This policy, which outlines Oxfam’s approach to data collection and use as well as minimum standards for staff, partners and contractors, is helping to guide our work. We have also consulted widely, spent time learning about good practice for data de-identification and researched the safest data hosting platforms. As experts will tell you, true anonymisation is virtually impossible, but there are established good practices for removing personal information from data. The Responsible Data Forum and UK Anonymisation Network (which provides free anonymisation clinics) have all been extremely helpful in this process.

We have identified the UK Data Service as a safe platform and plan to begin sharing data there in the autumn. The UK Data Service provides secure access to data for research purposes. Data is only available to registered users and there are strict controls on how it can be handled and used. We are also working with our legal and information security teams to review our internal systems and rules around data collection, handling and storage.

This has involved revamping guidelines for staff, consultants and partners working with data and developing a system of oversight to ensure that data will be adequately de-identified prior to deposit with UK Data Service. We have also developed internal controls to determine when it is appropriate and safe to share data. In some cases, we may decide not to share data. For example, if they are determined to be of a highly sensitive nature and could put people at risk.

We are very proud of this initiative and excited about the contribution that it will make to the development knowledge-base. Nonetheless, we are proceeding with caution, as it feels a bit like venturing out into uncharted waters. The process will take place gradually, starting with a small number of datasets and expanding overtime.

As we navigate the complexities of informed consent and de-identification, one thing is clear – the data revolution is here and it’s here to stay.

The question isn’t whether NGOs should engage with it. It’s when and how.

Is a data revolution under way, and if so, who will benefit?

Ricardo Fuentes-Nieva (@rivefuentes)

A spectre is haunting the hallways of the international bureaucracy and national statistical offices – the spectre of the data revolution.  Now, that might suggest a contradiction in terms or the butt of a joke – it’s hard to imagine a platoon of bespectacled statisticians with laptops and GIS devices toppling governments. But something important is indeed happening –let me try and convince you.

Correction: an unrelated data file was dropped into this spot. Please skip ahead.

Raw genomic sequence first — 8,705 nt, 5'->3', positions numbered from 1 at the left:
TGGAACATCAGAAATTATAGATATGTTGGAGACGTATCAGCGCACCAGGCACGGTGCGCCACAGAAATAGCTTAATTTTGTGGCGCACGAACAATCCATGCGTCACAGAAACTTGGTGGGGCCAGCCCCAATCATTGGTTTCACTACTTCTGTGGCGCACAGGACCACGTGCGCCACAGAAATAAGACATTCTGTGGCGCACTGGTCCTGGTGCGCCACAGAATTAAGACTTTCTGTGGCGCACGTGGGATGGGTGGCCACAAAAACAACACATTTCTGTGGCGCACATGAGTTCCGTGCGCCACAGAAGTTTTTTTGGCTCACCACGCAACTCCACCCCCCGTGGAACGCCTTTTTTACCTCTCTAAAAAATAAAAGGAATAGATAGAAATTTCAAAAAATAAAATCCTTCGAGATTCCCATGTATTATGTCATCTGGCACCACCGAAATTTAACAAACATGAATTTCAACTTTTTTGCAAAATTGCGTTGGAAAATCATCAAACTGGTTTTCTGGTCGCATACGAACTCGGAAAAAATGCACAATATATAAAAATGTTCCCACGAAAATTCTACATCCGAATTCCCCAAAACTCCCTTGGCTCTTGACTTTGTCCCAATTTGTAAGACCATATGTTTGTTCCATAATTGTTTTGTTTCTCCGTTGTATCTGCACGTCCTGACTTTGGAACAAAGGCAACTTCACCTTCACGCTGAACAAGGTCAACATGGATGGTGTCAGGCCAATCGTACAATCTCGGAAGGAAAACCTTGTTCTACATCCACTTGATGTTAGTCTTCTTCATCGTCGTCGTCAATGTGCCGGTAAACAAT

A new research report by ODI, “Data Revolution – Finding The Missing Million”, (launched yesterday in Cartagena during a Data Festival) tries to make sense of the coming data revolution and what it means for international development. According to the authors: The data revolution is “an explosion in the volume of data, the speed with which data are produced, the number of producers of data, the dissemination of data, and the range of things on which there are data, coming from new technologies such as mobile phones and the internet of things and from other sources, such as qualitative data, citizen-generated data and perceptions data.

For the numerically minded (I proudly include myself in this group) this is a rather welcome transformation. Data, data everywhere – but then why haven’t we, number geeks, solved all of the world’s problems yet?

This is where things get interesting in the report. There are two (for simplicity) main sources of statistics: official and alternative. They both present advantages and particular challenges.

Official development statistics are, for instance, rather expensive, infrequent and often miss the extremes of the distribution. The report indicates that, globally, as many as 350 million people are not covered by official household surveys – most of them either very rich or very poor.

This gap creates massive problems for the most basic of global statistics. Take global income poverty, for instance. According to Laurence Chandy from the Brookings Institution, the ‘fact’ that 25% of the people living in extreme poverty ($1.25 a day) are in sub-Saharan Africa – some 414 million people – is derived by extrapolating from household surveys dating from 2005 or earlier.